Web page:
CS244 ‘15: Hedera Flow Scheduling

Team: Anh Truong, Ian Walsh


As more and more applications move to the cloud, businesses are investing heavily in large, privately-owned data centers to handle the massive amounts of network traffic these applications generate. A defining characteristic of most data center networks is routing redundancy: for all (src, dst) node pairs there are many equal-cost paths along which flows could be routed. The key to achieving good performance and high network utilization is to spread the traffic evenly among all available links: collisions, in which multiple large flows share a bottleneck link, can seriously reduce throughput. Good multipath routing algorithms, then, are crucial for data center performance.

In Hedera [1], the authors try to solve the problem of routing large¹ flows in data center networks, in a way that minimizes the number of collisions on bottleneck links. They use a central scheduler that periodically samples statistics from all hosts in the network, calculates good routes for each large flow, and installs the updated routing entries using OpenFlow. They take as a baseline the widely used Equal Cost Multipath (ECMP) algorithm, which statically assigns flows to paths based on a hash of their headers, and try to improve on its performance.

Hedera Experiments

Finding the optimal assignment of flows to paths in an arbitrary topology is an NP-complete problem, so the authors implemented two heuristics for choosing good routes. Global First-Fit (GFF) is a simple greedy algorithm that assigns a flow to the first possible path with enough unreserved capacity for it, while Simulated Annealing (SA) is a more complicated algorithm that uses a probabilistic search to find good paths. The authors demonstrate that both GFF and SA outperfom ECMP on a wide variety of traffic patterns, and that SA almost always outperforms2 GFF as well. We show the relevant results from [1] below:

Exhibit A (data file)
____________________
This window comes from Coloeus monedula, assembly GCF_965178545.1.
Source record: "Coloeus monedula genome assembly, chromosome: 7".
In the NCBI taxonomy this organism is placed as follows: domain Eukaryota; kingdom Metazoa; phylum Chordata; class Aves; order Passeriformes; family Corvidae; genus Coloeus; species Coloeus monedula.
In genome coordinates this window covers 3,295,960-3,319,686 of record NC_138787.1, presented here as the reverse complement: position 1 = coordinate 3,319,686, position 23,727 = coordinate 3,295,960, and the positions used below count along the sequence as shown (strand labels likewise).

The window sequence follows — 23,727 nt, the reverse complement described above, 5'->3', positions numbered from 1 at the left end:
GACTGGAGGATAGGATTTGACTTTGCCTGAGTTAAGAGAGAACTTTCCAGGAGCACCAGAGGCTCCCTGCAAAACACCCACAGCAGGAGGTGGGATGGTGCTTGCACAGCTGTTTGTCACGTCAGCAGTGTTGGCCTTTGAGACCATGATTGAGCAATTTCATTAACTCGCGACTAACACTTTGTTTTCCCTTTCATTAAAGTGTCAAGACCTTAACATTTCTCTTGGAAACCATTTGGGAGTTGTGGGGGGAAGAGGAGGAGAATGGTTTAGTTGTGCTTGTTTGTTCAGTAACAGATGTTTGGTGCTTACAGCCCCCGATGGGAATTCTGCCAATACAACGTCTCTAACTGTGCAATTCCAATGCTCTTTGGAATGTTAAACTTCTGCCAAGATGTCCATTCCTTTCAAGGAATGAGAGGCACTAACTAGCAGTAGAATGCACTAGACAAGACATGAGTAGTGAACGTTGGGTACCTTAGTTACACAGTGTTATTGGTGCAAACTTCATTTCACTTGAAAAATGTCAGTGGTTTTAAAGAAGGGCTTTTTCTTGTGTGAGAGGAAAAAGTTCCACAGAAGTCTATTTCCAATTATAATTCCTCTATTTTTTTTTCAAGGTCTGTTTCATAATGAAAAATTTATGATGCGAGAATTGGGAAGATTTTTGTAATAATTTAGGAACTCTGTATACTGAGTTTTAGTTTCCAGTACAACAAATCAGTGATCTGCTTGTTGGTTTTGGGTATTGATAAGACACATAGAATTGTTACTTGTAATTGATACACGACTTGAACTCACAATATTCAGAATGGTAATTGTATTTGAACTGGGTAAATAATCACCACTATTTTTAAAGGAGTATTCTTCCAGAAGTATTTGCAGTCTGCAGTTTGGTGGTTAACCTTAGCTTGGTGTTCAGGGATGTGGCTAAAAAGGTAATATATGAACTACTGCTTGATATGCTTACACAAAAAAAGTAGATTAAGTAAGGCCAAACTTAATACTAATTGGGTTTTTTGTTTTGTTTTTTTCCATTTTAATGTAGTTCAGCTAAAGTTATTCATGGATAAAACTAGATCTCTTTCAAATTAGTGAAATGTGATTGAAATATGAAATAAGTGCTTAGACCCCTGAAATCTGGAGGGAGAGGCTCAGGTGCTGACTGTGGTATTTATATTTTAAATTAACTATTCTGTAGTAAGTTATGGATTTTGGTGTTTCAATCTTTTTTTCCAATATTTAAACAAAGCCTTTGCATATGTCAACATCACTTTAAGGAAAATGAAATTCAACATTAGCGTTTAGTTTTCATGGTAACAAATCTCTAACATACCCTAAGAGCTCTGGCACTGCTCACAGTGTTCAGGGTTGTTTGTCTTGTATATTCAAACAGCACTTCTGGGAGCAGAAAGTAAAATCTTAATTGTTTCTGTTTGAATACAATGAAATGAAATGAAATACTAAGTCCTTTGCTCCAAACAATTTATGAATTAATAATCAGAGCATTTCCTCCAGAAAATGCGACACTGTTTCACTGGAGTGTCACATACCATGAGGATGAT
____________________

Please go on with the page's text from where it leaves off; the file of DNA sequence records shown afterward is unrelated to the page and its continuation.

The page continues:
Screen Shot 2015-05-18 at 7.45.26 PM

Figure 9 from [1]: Hedera physical testbed experiments

    This experiment ran on a physical testbed of 16 hosts connected together in a fat-tree topology with 1 Gbps links, and the Hedera controller ran in a non-blocking 48-port Ethernet switch connected directly to each host. The x-axis labels are various traffic patterns of large TCP flows, and performance is measured by the network bisection bandwidth on the y-axis. The “Non-blocking” bar represents a different topology: all 16 hosts connected directly to a central switch in a star configuration, and representing an idealized network.

We chose to reproduce these physical testbed results using Mininet: setting up the same fat-tree topology, generating the same traffic patterns, and comparing the performance of the ECMP and Global First-Fit algorithms. We chose these results because the physical setup lends itself well to emulation in Mininet; other results in the paper relied on a custom network simulator that we didn’t have access to. We would have liked to reproduce the Simulated Annealing and Non-Blocking results as well, but due to time constraints we were unable to complete them.


Our experimental results are below: